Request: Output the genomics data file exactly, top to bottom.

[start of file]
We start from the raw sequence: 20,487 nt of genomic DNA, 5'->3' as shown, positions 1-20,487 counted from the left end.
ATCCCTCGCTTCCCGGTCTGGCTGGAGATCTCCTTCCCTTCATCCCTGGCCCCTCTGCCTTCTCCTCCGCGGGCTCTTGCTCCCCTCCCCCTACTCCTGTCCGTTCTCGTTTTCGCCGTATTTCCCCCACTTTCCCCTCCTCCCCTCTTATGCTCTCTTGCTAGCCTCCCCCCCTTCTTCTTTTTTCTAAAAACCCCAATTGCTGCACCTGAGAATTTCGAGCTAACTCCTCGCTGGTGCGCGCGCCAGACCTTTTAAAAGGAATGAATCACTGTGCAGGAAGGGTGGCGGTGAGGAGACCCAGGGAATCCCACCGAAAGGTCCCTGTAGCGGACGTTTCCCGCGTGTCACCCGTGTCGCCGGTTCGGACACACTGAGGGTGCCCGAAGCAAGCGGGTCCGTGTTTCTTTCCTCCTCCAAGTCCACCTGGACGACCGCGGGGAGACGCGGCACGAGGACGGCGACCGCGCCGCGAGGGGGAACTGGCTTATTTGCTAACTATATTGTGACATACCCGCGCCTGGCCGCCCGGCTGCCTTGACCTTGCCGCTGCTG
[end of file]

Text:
We start from the raw sequence: 20,487 nt of genomic DNA, 5'->3' as shown, positions 1-20,487 counted from the left end.
ATCCCTCGCTTCCCGGTCTGGCTGGAGATCTCCTTCCCTTCATCCCTGGCCCCTCTGCCTTCTCCTCCGCGGGCTCTTGCTCCCCTCCCCCTACTCCTGTCCGTTCTCGTTTTCGCCGTATTTCCCCCACTTTCCCCTCCTCCCCTCTTATGCTCTCTTGCTAGCCTCCCCCCCTTCTTCTTTTTTCTAAAAACCCCAATTGCTGCACCTGAGAATTTCGAGCTAACTCCTCGCTGGTGCGCGCGCCAGACCTTTTAAAAGGAATGAATCACTGTGCAGGAAGGGTGGCGGTGAGGAGACCCAGGGAATCCCACCGAAAGGTCCCTGTAGCGGACGTTTCCCGCGTGTCACCCGTGTCGCCGGTTCGGACACACTGAGGGTGCCCGAAGCAAGCGGGTCCGTGTTTCTTTCCTCCTCCAAGTCCACCTGGACGACCGCGGGGAGACGCGGCACGAGGACGGCGACCGCGCCGCGAGGGGGAACTGGCTTATTTGCTAACTATATTGTGACATACCCGCGCCTGGCCGCCCGGCTGCCTTGACCTTGCCGCTGCTG